On social networks, it has become common for some parents to post photos of their children and we see these publications in the news feeds mingling with images of little cats and other “like” content.
According to a survey carried out in 2021 by the Gece polling institute, 39% of babies have a digital footprint even before they are born . Another poll conducted by Potloc for the Observatory of Parenthood and Digital Education (OPEN) and published in February 2023 showed that 53% of parents share photos of their children online and that 1.1% of parents French are influencers .
This practice gave rise to the emergence of the term “sharenting” , a contraction of “sharing” (shared) and “parenting”, which appeared for the first time in 2012 under the pen of a journalist from the Wall Street Journal , Steven Leckert. “Sharenting” is defined by Putri as “the phenomenon of parents sharing and disclosing intimate information about children in the form of photos, videos and statuses via social media”.
The motivations for these shares can be varied, for example the search for recognition, support and valorization of one’s role as parents, a strengthening of self-esteem and a certain pride through the “likes” and the positive comments of the publications. . Some parents may also use “sharenting” to document their child’s development and maintain a link with loved ones. Others use it as a source of income by becoming influencers or having their child become influencers.
This practice is not without posing a certain number of ethical problems, among which the question of children’s consent and their exposure to online risks. Children – once they have passed the stage of infancy and are old enough to understand how the Internet works – are relatively critical, suspicious of the sharing of content concerning them on social networks . They may feel embarrassed when they read certain posts, which can lead to family conflicts.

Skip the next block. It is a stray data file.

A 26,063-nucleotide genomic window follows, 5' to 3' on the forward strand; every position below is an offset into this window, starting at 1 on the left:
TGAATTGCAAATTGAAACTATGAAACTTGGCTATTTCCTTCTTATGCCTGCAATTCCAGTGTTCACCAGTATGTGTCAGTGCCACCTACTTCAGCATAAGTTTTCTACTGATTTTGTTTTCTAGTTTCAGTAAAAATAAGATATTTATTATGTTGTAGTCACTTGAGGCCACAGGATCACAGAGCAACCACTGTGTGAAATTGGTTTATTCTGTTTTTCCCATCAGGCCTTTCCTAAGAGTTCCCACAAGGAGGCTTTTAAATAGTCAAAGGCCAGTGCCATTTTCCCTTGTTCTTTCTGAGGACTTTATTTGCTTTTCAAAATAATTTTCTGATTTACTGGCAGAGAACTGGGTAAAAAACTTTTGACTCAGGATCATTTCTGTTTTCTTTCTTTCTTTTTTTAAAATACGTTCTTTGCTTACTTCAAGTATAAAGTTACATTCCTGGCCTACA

For their part, parents face a paradox. On the one hand, they implement digital mediation strategies to “maximize online opportunities and minimize online risks” for their child; on the other hand, it is the data and images that they themselves share that can expose them to online risks, such as child pornography.
To “guarantee respect for children’s image rights” , a bill was tabled in France by MP Bruno Studer, adopted at first reading by the National Assembly on March 6, 2023. The European regulation for the protection of data , which provides for a digital right to be forgotten ( right to erasure ) for persons making the request (Article 17), also provides that those under 18 benefit from a specific right to be forgotten and can ask for content concerning them to be removed from the platforms more quickly (article 40).
Sharing photos and information about children on social media raises ethical and online safety concerns, requiring ongoing reflection to frame this practice appropriately.
Author Bio: Marie Danet is a Lecturer in Psychology at the University of Lille